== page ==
TBT: The Yards (James Gray, 2000)

Indicative of Gray’s future as an apt purveyor of involving, character-driven fare, The Yards is subjectively unique if eventually flaccid as it peaks well before its end. Focusing on recently sprung Leo (Mark Wahlberg) as his undereducated ex-convict status remains a serious obstacle, the young man promptly solicits his uncle Frank (James Caan) for a job opportunity in the NYC subway biz. Uninterested in the toil coinciding with honest work, Leo instead opts for a spot among best friend Willie’s (Joaquin Phoenix) lackeys, all of whom work to criminally sabotage their primary business rival, that is until one fateful night turns things from simply felonious to wildly tragic.

Among its noticeable strengths, The Yards is above all else a film with palpable humanistic heft despite unavoidably succumbing to genre-centric trappings. Even still, the film earns points for exploring deep-seated corruption in a niche industry, more specifically one that’s rarely if ever been tackled within the cinematic medium. Gray and Reeves’ script also oozes sophistication as relative narrative substance is deftly implemented, most of which competently engages as it all tries desperately to combat familiarity.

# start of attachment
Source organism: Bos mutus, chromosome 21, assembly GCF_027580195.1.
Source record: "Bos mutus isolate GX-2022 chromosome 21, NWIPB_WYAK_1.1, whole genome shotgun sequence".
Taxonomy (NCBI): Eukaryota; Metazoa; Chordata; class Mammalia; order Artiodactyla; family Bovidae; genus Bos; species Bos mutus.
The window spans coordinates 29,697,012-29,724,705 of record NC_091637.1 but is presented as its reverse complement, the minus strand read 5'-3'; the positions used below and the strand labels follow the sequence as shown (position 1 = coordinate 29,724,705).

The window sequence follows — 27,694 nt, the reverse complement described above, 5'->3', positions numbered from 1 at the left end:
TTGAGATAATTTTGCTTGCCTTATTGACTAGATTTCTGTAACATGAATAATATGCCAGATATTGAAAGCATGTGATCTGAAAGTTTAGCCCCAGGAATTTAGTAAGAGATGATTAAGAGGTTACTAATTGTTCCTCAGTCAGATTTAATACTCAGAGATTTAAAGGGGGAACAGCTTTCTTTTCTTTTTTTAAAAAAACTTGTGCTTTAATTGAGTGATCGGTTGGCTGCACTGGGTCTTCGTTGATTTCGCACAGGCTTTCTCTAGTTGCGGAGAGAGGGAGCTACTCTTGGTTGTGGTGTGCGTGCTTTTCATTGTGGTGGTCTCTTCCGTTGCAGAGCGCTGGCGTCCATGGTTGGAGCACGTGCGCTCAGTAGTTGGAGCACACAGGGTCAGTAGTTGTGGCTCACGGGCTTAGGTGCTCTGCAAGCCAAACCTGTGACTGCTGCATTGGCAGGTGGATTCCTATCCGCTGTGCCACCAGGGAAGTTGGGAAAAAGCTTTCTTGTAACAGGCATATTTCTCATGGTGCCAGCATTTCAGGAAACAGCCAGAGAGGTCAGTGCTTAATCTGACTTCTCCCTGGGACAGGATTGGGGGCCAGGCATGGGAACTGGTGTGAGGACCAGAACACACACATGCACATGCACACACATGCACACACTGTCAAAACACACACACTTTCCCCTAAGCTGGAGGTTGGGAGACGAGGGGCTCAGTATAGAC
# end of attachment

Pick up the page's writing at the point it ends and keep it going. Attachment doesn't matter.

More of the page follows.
As it all remains appealingly and appropriately bleak – especially given the fallout of Phoenix’s Willie’s actions – the proceedings seem to lack a sense of sustained urgency. Despite the core characters noticeably struggling to either cover up or expose someone or something, the conflict and the individuals themselves are a bit too cookie cutter in the grand scheme of things. Is this unavoidable given the film’s aim and core concept? Absolutely, therefore considering this flaw to be a forgivable cross to bear is the fairest means of criticizing it.

In the realm of especially humanistic true crime efforts, The Yards is just compelling enough to warrant a view, at least from Gray’s admirers. At the risk of sounding tangential, he lives to produce fare like this – familiarly subjective if astute in other aspects – and he’ll continue to be for as long as his body of work remains this appealingly assured. It substitutes a fairly unique setting for what we’re used to and the developed characters are worth caring for despite their transparent motives, but to be frank, it’s shame that it all falls victim to an alternately hopeful and hokey conclusion, not to mention preceding trope-heavy elements.


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